The Green Menace

We've all watched or read something that contains an iconic fictional villain, it might be The Joker from Batman, Darth Vader from Star Wars or one of the countless others. Now, of course, they are all part of fictional story with an associated superhero counterpart that prevails to save the day in the end. But, what if there was a villain so disruptive, so menacing, that any triumph of heroism would fall short of salvation. A villain which is capable of flying, morphing, and complete destruction.

Surely something which sounds this fictional couldn’t exist in real life, let alone in a small town in little ol’ Vermont, or could it? Well let me introduce to you the ‘green menace’. A culprit whose exterior presents a metallic green exoskeleton and is comparable in size to a grain of rice. Small, but mighty to say the least.

First discovered in the United States in 2002, the emerald ash borer (aka the green menace) has been causing wide spread mortality amongst any ash tree which is rooted in its path. It was first observed in Michigan and has worked its way east, surrounding the State of Vermont in an uncomforting situation. Most say it was a matter of time, not chance before the menace wreaked havoc across the Green Mountain State. Sadly, they were right.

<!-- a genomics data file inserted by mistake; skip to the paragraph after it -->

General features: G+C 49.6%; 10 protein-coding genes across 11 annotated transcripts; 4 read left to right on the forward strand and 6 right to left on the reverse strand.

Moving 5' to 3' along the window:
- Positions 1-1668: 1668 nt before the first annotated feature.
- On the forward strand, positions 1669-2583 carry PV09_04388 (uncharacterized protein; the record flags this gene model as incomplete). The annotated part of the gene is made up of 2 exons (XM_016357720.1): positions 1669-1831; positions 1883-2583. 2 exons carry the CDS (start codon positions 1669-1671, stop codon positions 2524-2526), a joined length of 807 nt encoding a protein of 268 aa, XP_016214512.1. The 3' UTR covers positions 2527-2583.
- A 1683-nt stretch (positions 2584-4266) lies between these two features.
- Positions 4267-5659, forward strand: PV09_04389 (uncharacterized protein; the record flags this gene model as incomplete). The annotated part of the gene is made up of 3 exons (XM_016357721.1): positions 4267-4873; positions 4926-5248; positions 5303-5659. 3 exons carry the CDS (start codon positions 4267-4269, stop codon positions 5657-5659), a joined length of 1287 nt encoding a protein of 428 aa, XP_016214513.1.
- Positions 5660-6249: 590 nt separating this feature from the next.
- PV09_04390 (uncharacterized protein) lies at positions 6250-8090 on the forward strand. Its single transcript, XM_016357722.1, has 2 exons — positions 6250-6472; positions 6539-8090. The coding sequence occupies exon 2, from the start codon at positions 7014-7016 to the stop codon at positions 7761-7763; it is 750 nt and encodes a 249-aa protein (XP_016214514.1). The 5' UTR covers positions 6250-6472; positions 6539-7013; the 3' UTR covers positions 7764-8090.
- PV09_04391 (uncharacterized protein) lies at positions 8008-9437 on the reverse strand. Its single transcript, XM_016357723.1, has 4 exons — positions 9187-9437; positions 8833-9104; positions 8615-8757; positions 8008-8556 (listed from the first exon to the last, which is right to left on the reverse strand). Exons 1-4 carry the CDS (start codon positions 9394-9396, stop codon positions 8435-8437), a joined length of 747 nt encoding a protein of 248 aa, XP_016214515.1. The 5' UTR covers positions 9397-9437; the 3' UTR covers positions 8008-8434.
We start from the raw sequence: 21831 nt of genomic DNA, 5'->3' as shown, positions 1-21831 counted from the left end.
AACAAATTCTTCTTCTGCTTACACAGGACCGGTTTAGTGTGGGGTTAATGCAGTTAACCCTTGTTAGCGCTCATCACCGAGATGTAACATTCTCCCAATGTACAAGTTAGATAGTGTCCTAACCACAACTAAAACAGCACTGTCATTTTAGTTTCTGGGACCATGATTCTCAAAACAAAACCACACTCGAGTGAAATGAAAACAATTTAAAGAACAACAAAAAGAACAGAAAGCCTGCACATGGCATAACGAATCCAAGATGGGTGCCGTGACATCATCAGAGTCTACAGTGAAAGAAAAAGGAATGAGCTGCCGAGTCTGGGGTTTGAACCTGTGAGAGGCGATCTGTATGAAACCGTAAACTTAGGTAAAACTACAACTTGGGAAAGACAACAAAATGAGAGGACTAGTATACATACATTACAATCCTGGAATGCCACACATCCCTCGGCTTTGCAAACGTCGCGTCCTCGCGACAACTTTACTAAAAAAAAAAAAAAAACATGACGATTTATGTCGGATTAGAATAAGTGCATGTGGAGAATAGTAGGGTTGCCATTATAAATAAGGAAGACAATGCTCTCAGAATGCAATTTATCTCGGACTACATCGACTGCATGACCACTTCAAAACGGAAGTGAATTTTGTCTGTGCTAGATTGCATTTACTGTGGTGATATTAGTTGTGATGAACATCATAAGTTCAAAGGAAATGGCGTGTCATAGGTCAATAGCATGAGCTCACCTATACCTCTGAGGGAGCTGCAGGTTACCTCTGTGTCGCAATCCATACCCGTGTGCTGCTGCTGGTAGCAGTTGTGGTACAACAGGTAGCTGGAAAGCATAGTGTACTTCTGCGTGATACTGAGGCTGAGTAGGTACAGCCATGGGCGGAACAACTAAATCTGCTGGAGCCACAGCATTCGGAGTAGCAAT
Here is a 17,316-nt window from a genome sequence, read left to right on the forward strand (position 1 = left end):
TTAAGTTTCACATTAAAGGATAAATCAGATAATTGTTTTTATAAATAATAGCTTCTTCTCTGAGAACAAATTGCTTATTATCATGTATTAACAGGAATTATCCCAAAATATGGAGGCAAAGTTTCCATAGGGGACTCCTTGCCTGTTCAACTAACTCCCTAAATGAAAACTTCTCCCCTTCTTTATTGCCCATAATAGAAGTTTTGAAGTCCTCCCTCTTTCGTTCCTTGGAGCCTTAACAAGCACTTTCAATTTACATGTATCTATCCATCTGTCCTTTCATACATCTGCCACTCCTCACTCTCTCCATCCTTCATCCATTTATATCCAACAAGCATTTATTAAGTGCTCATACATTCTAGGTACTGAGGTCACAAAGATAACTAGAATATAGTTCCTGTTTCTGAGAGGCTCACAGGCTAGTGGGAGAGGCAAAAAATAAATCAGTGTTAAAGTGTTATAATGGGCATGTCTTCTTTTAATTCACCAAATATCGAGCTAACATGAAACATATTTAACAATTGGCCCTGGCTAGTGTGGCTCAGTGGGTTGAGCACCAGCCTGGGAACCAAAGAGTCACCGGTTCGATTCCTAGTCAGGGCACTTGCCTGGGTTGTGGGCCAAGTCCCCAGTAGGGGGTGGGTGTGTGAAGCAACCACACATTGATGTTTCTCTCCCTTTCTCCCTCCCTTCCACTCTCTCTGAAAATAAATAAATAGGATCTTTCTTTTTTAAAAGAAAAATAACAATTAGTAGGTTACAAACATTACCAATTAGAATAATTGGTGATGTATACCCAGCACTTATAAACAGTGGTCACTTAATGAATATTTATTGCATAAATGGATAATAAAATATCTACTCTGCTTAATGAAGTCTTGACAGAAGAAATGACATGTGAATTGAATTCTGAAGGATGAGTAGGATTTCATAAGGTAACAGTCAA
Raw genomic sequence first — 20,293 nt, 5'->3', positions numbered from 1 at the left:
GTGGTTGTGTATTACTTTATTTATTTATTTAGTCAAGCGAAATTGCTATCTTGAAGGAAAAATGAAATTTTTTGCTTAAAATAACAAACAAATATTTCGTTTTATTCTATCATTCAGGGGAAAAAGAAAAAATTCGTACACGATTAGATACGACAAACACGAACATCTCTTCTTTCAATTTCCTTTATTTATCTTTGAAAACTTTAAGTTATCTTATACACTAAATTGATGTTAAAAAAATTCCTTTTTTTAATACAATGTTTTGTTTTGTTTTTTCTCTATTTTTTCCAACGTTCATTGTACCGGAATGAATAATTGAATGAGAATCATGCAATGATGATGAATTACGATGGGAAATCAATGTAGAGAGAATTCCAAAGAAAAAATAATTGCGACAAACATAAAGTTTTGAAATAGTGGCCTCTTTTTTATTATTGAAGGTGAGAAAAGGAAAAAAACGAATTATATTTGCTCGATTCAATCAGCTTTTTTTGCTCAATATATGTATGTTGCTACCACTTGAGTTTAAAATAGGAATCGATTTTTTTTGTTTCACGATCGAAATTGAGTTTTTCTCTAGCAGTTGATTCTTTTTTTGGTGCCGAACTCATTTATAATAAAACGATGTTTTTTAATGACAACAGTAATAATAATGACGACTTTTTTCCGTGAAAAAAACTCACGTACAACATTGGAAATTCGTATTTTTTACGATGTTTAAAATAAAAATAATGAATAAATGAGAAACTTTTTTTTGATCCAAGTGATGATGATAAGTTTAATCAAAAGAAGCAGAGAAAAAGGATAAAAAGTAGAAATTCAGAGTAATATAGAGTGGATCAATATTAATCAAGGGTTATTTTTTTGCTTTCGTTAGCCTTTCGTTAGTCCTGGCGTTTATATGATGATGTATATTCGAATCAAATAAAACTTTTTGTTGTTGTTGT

On 2/19/2018 the first ever infestation of emerald ash borer was found in Vermont, by F&W Forestry Services, Inc. making it the 32nd state along with several Canadian provinces which host the destructive, invasive pest. Although this was Vermont’s first confirmed infestation, the field evidence indicated that the beetle has been around for a while, and it’s not just confined to the area in which it was found.

Surely it seems that the nature of the beast will undoubtedly result in a negative impact on Vermont’s ash trees, lumber markets, and our forest as whole, that can’t be denied. Over the coming years we will begin to see many dying and dead ash trees as we drive down roads and hike in the woods. Ash makes up roughly 5-7% of Vermont’s commercial tree species composition so this mortality will be a notable change to the landscape.

The Principle of Causality may be best fitted to decipher of what the future may hold for Vermont’s ash trees. Changes in the world of animals and plants are due to interaction with their conditions of life. Some changes may prove to be beneficial, and ultimately help it to adapt to the environment and survive. But adaptation is never absolute. It always has a relative character and turns into its opposite when a radical change in conditions occurs.

For those who believe that good always triumphs over evil often fall hard when they experience just the opposite. In fact not only has good lost to evil, evil has established a strong foothold and continues to gain ground when it comes the emerald ash borer.